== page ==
Conflict of interest
The authors declare that they have no conflict of interest.
The study has been approved by the appropriate ethics committee of each study centre and has therefore been performed in accordance with the ethical standards laid down in the 1964 Declaration of Helsinki and its later amendments.
- 4.Brunner R, Kaess M, Parzer P, Fischer G, Carli V, Hoven CW, Wasserman C, Sarchiapone M, Resch F, Apter A, Balazs J, Barzilay S, Bobes J, Corcoran P, Cosman D, Haring C, Iosue M, Kahn JP, Keeley H, Meszaros G, Nemes B, Podlogar T, Postuvan V, Saiz PA, Sisask M, Tubiana A, Varnik A, Wasserman D (2013) Life-time prevalence and psychosocial correlates of adolescent direct self-injurious behaviour: a comparative study of findings in 11 European countries. J Child Psychol Psychiatr. doi: 10.1111/jcpp.12166
- 5.Carli V, Wasserman C, Wasserman D, Sarchiapone M, Apter A, Balazs J, Bobes J, Brunner R, Corcoran P, Cosman D, Guillemin F, Haring C, Kaess M, Kahn JP, Keeley H, Keresztény A, Iosue M, Mars U, Musa G, Nemes B, Postuvan V, Reiter-Theil S, Saiz P, Varnik P, Varnik A, Hoven C (2013) The Saving and Empowering Young Lives in Europe (SEYLE) randomized controlled trial (RCT): methodological issues and participant characteristics. BMC Public Health 13:479PubMedCentralPubMedCrossRefGoogle Scholar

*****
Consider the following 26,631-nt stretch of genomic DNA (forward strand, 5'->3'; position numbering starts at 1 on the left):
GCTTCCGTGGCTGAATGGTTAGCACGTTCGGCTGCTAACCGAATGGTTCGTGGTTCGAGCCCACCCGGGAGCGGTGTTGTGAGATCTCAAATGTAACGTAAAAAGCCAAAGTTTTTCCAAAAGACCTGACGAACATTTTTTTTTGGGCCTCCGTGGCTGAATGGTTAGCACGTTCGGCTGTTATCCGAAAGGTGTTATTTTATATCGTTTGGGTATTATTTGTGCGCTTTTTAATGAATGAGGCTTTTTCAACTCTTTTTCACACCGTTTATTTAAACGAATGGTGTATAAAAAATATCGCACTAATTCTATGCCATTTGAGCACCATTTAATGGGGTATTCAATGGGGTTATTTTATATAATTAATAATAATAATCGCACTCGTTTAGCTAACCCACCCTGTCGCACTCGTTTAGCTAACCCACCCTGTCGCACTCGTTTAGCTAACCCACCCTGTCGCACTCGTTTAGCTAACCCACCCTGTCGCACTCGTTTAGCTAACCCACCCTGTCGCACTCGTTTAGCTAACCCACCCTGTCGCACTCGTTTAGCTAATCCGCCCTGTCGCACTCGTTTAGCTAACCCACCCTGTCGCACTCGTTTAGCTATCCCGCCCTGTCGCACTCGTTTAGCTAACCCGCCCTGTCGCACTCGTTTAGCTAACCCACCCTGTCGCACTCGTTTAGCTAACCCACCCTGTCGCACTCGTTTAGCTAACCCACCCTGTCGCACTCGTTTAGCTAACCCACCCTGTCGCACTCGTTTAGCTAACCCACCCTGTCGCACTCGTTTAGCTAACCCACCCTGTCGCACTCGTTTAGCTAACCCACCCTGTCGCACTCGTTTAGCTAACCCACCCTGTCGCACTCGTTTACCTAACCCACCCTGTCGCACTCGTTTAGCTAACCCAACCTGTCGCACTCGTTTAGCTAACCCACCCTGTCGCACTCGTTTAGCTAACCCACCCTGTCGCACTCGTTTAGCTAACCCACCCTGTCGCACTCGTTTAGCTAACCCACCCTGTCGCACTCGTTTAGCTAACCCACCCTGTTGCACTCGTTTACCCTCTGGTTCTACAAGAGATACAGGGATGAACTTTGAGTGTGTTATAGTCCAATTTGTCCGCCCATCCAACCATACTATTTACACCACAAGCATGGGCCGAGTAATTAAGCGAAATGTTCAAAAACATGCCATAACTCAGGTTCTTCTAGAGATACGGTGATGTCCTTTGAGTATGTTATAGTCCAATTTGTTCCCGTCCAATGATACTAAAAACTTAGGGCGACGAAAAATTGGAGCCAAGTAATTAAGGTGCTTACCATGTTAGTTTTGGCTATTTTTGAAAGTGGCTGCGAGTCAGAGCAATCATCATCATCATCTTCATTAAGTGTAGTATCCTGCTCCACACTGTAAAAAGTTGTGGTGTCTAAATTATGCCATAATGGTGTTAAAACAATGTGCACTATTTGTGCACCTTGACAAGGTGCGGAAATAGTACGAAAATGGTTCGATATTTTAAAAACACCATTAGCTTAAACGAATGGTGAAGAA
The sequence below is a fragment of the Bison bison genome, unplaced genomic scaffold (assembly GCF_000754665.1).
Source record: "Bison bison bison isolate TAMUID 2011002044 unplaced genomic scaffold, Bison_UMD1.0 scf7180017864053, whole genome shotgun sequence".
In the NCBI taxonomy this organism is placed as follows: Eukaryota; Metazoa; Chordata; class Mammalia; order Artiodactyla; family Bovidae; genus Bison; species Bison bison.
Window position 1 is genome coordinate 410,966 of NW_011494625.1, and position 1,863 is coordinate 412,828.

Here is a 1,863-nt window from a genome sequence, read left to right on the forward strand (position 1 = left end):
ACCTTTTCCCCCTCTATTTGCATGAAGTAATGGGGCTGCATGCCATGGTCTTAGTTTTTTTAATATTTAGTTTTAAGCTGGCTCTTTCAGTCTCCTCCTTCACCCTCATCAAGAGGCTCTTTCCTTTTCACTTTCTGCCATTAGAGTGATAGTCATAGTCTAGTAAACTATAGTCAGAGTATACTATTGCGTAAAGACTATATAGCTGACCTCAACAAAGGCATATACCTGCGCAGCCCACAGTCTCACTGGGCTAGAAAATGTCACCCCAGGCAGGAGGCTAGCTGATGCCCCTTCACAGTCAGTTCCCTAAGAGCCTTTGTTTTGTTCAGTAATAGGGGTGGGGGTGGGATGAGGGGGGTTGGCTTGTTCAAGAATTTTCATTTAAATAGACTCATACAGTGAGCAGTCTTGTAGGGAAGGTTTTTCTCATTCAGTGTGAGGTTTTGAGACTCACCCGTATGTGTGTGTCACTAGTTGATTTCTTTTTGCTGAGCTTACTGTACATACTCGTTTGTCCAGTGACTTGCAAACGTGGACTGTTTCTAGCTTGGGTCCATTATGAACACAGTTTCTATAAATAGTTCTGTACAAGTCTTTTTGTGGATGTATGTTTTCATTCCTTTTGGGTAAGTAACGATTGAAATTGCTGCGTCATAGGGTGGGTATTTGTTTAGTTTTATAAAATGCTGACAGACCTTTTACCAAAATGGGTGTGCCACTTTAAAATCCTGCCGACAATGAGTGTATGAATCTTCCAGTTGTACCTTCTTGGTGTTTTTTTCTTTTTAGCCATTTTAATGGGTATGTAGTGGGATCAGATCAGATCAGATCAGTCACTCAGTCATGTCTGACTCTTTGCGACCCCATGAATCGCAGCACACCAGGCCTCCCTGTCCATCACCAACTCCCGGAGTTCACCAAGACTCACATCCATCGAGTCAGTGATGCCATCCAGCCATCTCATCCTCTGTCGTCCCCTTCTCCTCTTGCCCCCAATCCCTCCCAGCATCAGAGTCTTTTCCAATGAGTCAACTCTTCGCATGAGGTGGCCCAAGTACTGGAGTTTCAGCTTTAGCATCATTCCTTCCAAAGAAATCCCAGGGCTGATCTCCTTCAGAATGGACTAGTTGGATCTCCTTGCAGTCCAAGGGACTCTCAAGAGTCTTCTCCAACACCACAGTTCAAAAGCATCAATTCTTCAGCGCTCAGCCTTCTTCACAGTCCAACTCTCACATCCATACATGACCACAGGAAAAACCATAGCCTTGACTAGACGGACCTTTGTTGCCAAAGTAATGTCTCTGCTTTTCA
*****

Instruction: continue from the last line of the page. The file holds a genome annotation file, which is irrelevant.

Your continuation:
- 18.Jessor R (2007) Problem behaviour theory: a brief overview. http://www.colorado.edu/ibs/jessor/pb_theory.html/
- 20.Kaufman J, Birhamer B, Brend D, Rao U, Flynn C, Moreci P, Williamson D, Ryan N (1997) The schedule for affective disorders and schizophrenia for school-age-children—present and lifetime version (K-SADS): initial reliability and validity data. J Am Acad Child Adolesc Psychiatry 36:980–988PubMedCrossRefGoogle Scholar
- 23.Mann JJ, Apter A, Bertolote J, Beautrais A, Currier D, Haas A, Hegerl U, Lonnqvist J, Malone K, Marusic A, Mehlum L, Patton G, Phillips M, Rutz W, Rihmer Z, Schmidtke A, Shaffer D, Silverman M, Takahashi Y, Varnik A, Wasserman D, Yip P, Hendin H (2005) Suicide prevention strategies: a systematic review. JAMA 294:2064–2074PubMedCrossRefGoogle Scholar
- 27.Paykel, ES, Myers JK, Lindenthal JJ, Tanner J (1972) Suicidal feelings in the general population: a prevalence study. Br J Psychiatry, pp 380–406Google Scholar
- 28.Reynolds WM (1991) A school-based procedure for the identification of adolescents at risk for suicidal behaviours. Family Community Health 14:64–75Google Scholar
- 35.Wasserman D, Carli V, Wasserman C, Apter A, Balazs J, Bobes J, Bracale R, Brunner R, Bursztein-Lipsicas C, Corcoran P, Cosman D, Durkee T, Feldman D, Gadoros J, Guillemin F, Haring C, Kahn JP, Kaess M, Keeley H, Marusic D, Nemes B, Postuvan V, Reiter-Theil S, Resch F, Saiz P, Sarchiapone M, Sisask M, Varnik A, Hoven CW (2010) Saving and empowering young lives in Europe (SEYLE): a randomized controlled trial. BMC Public Health 10:192PubMedCentralPubMedCrossRefGoogle Scholar
- 36.WHO (2009) Global School-Based Student Health Survey. World Health Organisation, GenevaGoogle Scholar